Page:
Neal Halfon, director of the UCLA Center for Healthier Children, Families and Communities, and a contributor to our recent book, Formative Experiences: The Interaction of Caregiving, Culture, and Developmental Psychobiology (Cambridge, 2010) has a new opinion piece in US News & World Report on health care costs that argues against “short-term economic fixes” for (in particular) “costly chronic conditions.”
He argues that:
Individual and population health follow a trajectory. More and more research is clearly showing that early health influences are critical, and that lifelong health trajectories are initiated and programmed in utero, and formulated during the early years—right through adolescence. While the impact of poverty and other social adversity on the health trajectories of young children is well documented, it is not only the poorest children that are at greatest risk for lifelong health problems. Many low income and middle class families are also squeezed by lower wages, higher costs of living, and a lack of adequate education and support services that their children need to arrive at school healthy and ready to learn. Several decades of research shows that children who are deprived of the developmental scaffolding that guarantees a healthy trajectory are more likely to experience school failure, teen pregnancy, criminality, and substance abuse during the second decade; obesity, elevated blood pressure, and depression by the third and fourth decade; coronary artery disease, diabetes, and renal disease by the fifth and sixth decades; and premature aging and memory loss in old age.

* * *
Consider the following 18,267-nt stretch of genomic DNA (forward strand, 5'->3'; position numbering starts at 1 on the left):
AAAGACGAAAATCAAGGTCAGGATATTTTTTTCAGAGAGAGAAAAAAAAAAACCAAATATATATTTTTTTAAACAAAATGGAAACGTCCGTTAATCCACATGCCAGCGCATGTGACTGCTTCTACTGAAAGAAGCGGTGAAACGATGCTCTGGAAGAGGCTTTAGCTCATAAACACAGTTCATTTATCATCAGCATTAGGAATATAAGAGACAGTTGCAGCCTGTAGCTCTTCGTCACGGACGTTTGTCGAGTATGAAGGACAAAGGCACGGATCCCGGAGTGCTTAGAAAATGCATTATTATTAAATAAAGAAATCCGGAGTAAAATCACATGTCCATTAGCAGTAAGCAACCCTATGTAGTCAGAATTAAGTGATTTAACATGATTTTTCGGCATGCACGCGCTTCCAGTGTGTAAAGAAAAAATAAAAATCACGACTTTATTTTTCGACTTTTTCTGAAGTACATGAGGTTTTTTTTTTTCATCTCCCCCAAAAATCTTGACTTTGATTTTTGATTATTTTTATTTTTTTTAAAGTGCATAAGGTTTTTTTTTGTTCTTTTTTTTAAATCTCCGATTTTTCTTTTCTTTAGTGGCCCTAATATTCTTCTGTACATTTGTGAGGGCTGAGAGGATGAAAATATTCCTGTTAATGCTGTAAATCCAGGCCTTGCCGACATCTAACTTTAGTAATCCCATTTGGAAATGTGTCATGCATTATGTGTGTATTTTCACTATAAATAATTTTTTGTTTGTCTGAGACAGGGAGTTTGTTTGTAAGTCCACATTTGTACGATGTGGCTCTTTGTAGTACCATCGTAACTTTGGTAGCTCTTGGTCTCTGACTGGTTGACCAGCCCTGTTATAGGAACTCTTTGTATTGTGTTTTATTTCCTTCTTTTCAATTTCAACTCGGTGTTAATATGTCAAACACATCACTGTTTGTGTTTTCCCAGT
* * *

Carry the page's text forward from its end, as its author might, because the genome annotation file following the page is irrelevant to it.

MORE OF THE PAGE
His solution is a health care system that focuses on prevention of chronic health conditions in children by “optimizing health and development pathways in the early years,” rather than on the detection of disabilities in the young and disease in the old.
If we are going to really shift the cost curve into a lower trajectory, we need to shift the health curve in to a higher trajectory. The most leveraged and cost effective way to do that is to focus on the time in life when health trajectories are being formed, developed, and launched.
In his chapter (co-authored with biological anthropologist Emily S. Barrett and physician-psychologist Alice Kuo), he likens children to “canaries in the coal mine” in the sense that “children often serve to reflect changes in society, especially those that cause alterations in their health and development.”